Diagnosing Insulin Resistance With Lab Results

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Insulin Resistance

Diagnosing Insulin Resistance With Lab Results

Diagnosing Insulin Resistance With Lab Results

Laboratory testing and bloodwork results are very helpful to make the diagnosis.  We look for elevations of the blood sugar, elevations of the fasting insulin level and elevations of triglycerides.  

Often we will find mild elevations of the liver function tests which indicates the deposition of fat in the liver which is another condition caused by insulin resistance. 

The cholesterol or lipid panel may also show low HDL or “good” cholesterol.   Very often low HDL and high triglycerides occur together.

Sometimes a patient will have many symptoms of insulin resistance but not very many abnormalities on lab work.  The laboratory findings can be subtle initially, and may reveal high fasting triglycerides or high normal fasting triglycerides. 

Usually, the lab value that becomes elevated next is the fasting insulin.  Fasting insulin may be elevated for years before any hint of problem with the blood glucose is seen. 

An evaluation of fasting insulin is not typically part of the lab work profile done in an annual physical, which is why many people may have insulin resistance and are surprised they have never heard about it before.

The physical exam I perform on every patient gives clues about their state of insulin resistance. 

·         The first is the abdominal deposition of fat.  One of the criteria for Metabolic Syndrome (an advanced form of insulin resistance) is a waist circumference of greater than 35 inches for a woman and greater than 40 inches for a man.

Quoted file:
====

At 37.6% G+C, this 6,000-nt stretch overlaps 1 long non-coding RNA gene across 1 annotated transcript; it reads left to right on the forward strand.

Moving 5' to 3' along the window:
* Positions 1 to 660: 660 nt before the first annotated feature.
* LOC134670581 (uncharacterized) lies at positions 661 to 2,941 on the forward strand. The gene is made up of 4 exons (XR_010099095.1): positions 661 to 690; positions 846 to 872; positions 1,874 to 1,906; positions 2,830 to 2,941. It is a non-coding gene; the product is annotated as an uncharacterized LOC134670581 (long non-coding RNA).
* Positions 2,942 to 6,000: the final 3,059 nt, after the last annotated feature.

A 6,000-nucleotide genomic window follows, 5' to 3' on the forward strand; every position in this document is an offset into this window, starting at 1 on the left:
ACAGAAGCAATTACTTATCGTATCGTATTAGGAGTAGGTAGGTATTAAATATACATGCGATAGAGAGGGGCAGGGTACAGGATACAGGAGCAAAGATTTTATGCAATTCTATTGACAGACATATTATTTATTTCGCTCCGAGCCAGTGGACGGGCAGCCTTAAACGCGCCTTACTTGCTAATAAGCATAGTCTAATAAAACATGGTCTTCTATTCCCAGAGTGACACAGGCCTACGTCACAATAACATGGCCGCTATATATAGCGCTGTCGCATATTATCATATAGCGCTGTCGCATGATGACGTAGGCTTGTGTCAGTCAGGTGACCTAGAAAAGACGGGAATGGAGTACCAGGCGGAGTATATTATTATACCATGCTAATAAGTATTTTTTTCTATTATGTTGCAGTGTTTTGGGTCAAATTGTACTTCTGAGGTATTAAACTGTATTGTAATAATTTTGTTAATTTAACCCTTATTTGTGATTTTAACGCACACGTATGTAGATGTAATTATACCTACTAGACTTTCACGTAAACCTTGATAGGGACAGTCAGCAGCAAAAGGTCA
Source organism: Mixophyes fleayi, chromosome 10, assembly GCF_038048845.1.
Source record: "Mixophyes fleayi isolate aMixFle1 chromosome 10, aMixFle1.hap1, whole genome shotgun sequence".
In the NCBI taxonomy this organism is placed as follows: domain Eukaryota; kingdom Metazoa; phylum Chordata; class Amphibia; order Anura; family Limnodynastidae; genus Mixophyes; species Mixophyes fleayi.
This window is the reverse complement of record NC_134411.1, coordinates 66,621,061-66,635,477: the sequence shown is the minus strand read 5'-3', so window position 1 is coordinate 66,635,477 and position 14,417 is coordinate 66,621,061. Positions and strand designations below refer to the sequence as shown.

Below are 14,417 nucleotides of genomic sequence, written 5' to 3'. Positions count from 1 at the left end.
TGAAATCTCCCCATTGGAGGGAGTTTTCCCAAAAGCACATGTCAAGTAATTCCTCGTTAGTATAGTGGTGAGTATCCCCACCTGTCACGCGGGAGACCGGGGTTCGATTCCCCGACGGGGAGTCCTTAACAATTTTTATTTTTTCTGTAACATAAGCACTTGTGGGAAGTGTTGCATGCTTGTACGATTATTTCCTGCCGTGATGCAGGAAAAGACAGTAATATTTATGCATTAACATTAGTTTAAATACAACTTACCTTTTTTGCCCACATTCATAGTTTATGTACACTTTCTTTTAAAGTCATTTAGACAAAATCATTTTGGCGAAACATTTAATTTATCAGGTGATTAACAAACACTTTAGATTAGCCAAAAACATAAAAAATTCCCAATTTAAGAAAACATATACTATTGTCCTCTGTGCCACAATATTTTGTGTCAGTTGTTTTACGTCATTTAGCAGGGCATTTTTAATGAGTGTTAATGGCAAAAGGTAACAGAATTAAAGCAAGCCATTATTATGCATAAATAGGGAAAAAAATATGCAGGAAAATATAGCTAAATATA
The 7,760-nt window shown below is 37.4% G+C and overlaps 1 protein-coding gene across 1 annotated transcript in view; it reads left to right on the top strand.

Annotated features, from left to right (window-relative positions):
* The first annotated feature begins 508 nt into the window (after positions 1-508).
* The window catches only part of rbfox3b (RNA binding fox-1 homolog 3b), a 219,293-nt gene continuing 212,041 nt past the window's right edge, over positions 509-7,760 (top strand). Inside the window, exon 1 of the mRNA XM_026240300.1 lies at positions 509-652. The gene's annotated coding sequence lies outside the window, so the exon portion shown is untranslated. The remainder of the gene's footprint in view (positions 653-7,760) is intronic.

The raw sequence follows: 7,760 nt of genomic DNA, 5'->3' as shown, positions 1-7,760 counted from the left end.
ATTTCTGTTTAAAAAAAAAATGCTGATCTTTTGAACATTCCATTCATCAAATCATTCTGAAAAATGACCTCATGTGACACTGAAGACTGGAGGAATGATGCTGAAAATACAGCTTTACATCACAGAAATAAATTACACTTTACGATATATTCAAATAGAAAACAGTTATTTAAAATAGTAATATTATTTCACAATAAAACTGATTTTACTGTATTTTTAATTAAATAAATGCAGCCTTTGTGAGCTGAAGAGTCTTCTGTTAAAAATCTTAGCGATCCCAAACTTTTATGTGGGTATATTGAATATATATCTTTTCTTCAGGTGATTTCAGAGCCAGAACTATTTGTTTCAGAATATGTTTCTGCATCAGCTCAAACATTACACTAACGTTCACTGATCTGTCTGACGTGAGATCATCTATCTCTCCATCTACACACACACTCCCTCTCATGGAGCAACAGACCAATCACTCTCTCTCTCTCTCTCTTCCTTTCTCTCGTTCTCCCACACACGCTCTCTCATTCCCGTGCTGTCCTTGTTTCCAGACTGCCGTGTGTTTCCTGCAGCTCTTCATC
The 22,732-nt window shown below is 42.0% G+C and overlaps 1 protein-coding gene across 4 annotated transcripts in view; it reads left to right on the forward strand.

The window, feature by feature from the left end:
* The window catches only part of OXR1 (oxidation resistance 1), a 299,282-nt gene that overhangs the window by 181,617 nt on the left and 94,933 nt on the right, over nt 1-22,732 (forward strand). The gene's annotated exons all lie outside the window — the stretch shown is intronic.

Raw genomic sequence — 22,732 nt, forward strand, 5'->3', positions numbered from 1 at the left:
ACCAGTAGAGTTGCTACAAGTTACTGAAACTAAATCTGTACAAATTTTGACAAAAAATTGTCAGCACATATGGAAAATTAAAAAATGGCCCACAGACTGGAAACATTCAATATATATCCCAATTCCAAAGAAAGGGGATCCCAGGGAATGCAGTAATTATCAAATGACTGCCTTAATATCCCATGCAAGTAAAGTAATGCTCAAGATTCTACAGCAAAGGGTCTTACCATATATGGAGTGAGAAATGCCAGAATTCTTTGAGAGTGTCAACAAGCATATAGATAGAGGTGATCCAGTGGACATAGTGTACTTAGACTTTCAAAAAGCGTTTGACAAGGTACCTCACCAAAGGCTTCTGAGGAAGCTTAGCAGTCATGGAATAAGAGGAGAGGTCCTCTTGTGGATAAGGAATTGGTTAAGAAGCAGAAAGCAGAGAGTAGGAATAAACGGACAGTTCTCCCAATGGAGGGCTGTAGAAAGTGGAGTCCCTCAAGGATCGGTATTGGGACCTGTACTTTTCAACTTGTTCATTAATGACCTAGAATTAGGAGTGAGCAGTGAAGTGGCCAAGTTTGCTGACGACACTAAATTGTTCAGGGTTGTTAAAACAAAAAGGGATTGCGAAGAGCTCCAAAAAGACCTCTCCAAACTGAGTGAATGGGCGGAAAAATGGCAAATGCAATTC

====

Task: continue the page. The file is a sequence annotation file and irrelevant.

·         Elevated blood pressure in the range of 135/85 or higher without medication to lower it, is a diagnostic criterion for insulin resistance.  Having high blood pressure which is treated well with medications also remains a diagnostic criterion for insulin resistance.

·         Sometimes we will find a dark coloration of the skin around the neck which is called Acanthosis Nigricans.  It may appear that the neck is dirty but this is not a condition of hygiene at all.  It is a marker for insulin resistance.  People may notice this darker colored skin in other areas as well such as where there are skin creases.  Another skin sign of insulin resistance can be a lot of little skin tags around the neck and head area.

Elevations of the blood sugar above 100 is a later finding in insulin resistance.  However, even if a patient has elevated insulin or even has diabetes, there is often a great deal that can be done to reverse and correct insulin resistance.  Many patients of mine who entered my practice taking medication for diabetes including insulin injections have been able to reduce or even eliminate medications entirely.


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